During one of the coldest days this winter, a group of gardeners gathered at the Winkler Library for our second Nature Talk of the season – a screening of the documentary film Back to Eden. It was the perfect time to dream about gardening.
The film follows the story of Paul Gautschi, a gardener who moved to Washington from California with the intention of growing a big garden for his family. When he arrived, he discovered that his well did not provide enough water for his garden. Over time, Paul realized that in nature, the ground is always covered. And so he tried implementing this concept in his garden by spreading six inches of wood-chip mulch onto his soil. He quickly found that he never needed to water his plants or till and rarely needed to pull weeds; the wood-chip mulch kept his soil loose, hydrated and weed-free. Plus, thanks in part to the compost from his chicken coop, his vegetables were bigger and more delicious than ever.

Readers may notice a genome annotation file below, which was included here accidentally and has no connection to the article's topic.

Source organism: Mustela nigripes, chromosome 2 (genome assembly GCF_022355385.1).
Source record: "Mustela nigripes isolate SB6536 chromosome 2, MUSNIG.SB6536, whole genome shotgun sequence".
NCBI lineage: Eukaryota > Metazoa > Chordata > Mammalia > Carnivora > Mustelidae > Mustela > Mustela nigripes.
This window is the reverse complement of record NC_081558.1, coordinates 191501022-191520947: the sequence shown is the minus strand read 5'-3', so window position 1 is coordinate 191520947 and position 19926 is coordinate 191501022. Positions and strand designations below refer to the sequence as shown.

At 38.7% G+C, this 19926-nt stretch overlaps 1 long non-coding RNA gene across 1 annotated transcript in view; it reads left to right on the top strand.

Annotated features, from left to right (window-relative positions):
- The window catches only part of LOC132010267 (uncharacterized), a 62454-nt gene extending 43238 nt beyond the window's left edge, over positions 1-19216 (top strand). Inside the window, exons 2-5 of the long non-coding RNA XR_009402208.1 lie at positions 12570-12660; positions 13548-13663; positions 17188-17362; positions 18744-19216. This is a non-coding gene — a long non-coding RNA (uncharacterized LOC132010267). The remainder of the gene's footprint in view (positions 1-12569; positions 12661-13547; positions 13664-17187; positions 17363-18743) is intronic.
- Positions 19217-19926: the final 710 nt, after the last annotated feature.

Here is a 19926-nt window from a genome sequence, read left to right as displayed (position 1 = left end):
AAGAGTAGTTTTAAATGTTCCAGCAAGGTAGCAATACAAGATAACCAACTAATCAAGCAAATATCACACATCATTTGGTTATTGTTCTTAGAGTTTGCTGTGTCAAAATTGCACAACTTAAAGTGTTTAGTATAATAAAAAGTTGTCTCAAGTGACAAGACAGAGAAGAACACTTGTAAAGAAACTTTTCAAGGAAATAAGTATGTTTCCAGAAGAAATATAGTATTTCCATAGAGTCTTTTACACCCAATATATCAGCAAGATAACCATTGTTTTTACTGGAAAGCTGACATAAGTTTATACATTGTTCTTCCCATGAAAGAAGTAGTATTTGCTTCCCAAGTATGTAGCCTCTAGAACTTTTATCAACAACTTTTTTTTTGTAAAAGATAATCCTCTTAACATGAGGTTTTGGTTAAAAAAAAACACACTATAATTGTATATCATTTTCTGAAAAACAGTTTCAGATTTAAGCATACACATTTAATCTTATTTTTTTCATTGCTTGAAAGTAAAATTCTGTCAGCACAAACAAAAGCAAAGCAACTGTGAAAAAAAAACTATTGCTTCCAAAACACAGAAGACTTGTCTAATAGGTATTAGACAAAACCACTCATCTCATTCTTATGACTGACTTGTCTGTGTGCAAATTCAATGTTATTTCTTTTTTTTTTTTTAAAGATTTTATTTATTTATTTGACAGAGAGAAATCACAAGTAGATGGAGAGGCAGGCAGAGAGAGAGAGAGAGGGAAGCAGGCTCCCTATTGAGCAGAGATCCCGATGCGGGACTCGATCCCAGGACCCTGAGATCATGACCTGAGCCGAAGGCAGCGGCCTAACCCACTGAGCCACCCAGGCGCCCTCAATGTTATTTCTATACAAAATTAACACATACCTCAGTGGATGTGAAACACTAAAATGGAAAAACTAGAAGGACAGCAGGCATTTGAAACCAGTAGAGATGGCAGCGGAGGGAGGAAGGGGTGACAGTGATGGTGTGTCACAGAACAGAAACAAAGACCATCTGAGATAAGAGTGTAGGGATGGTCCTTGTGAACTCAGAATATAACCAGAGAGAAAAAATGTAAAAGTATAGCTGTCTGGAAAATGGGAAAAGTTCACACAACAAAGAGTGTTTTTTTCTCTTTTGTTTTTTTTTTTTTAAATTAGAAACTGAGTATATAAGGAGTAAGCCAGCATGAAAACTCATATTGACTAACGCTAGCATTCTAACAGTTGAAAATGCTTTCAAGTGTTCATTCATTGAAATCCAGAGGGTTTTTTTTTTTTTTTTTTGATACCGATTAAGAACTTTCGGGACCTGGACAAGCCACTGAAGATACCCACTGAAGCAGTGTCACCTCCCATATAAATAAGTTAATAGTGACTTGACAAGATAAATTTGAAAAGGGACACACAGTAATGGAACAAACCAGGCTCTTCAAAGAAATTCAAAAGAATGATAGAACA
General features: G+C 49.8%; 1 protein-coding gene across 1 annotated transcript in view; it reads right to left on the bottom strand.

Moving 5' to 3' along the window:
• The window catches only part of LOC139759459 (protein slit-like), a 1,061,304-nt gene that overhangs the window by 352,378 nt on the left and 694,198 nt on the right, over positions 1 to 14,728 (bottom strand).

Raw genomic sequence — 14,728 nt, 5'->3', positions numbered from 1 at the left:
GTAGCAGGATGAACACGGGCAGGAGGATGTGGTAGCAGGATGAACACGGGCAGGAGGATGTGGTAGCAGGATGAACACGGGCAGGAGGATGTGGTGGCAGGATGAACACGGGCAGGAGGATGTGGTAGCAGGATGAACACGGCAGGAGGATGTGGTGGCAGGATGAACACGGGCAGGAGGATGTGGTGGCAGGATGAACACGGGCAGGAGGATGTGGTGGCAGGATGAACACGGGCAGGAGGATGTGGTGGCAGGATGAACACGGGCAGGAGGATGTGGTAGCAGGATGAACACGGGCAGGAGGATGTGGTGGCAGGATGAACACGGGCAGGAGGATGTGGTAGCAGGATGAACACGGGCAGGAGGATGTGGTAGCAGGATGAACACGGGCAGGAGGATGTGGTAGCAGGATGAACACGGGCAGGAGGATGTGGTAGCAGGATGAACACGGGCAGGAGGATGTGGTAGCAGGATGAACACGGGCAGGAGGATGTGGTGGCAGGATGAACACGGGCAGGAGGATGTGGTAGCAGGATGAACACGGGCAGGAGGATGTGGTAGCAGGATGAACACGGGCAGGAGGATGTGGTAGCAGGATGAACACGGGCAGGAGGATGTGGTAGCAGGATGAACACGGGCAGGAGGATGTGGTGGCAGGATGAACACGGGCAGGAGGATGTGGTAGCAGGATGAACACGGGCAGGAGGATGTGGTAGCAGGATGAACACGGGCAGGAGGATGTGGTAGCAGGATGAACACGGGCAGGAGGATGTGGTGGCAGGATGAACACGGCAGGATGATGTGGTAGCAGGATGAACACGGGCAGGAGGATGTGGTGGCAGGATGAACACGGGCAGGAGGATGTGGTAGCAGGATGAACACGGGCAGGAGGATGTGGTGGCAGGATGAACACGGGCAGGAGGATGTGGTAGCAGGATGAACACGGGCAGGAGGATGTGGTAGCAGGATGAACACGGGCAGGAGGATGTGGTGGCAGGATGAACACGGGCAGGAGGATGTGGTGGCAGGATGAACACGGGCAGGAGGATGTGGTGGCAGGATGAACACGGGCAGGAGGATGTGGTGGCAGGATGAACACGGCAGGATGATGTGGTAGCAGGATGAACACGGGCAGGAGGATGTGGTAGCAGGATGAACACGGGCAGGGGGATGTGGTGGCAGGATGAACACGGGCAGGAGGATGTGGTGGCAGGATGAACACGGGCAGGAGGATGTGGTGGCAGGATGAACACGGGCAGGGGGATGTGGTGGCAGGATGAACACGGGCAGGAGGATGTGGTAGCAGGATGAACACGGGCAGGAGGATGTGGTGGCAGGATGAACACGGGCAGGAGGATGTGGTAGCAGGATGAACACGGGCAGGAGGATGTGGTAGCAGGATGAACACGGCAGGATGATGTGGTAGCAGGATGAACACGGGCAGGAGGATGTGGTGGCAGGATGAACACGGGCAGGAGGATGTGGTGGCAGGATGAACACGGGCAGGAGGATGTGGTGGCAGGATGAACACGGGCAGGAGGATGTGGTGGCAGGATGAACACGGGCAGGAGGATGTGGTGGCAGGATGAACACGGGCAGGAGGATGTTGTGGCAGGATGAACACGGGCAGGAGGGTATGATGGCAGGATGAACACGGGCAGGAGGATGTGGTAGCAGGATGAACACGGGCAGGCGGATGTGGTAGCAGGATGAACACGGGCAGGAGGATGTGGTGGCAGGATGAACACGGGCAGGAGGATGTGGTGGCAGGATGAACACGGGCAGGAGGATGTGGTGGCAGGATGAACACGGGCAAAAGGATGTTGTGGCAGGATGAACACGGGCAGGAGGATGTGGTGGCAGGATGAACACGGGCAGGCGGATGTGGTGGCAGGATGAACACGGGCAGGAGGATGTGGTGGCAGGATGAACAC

In addition to the practical skills in the film, we saw that gardening can be an impacting spiritual exercise. The gardeners in the documentary told many stories of the spiritual growth they experienced while spending time in the garden. One learned that not every seed they plant (literally and metaphorically) germinates. Another learned that God wants to give in abundance. Paul explains that he asks God questions about gardening and, to his amazement, God reveals many of these answers.
Afterward the group discussed the film’s content. Several of the gardeners in attendance expressed that they had been using similar techniques through the use of straw or leaf mulch. Many people shared stories about how they connected with God through gardening. Some people experienced awe at the miracle of growth, others were overwhelmed by the example of God’s rich provision through the garden, and some people learned specific lessons through the details of the garden.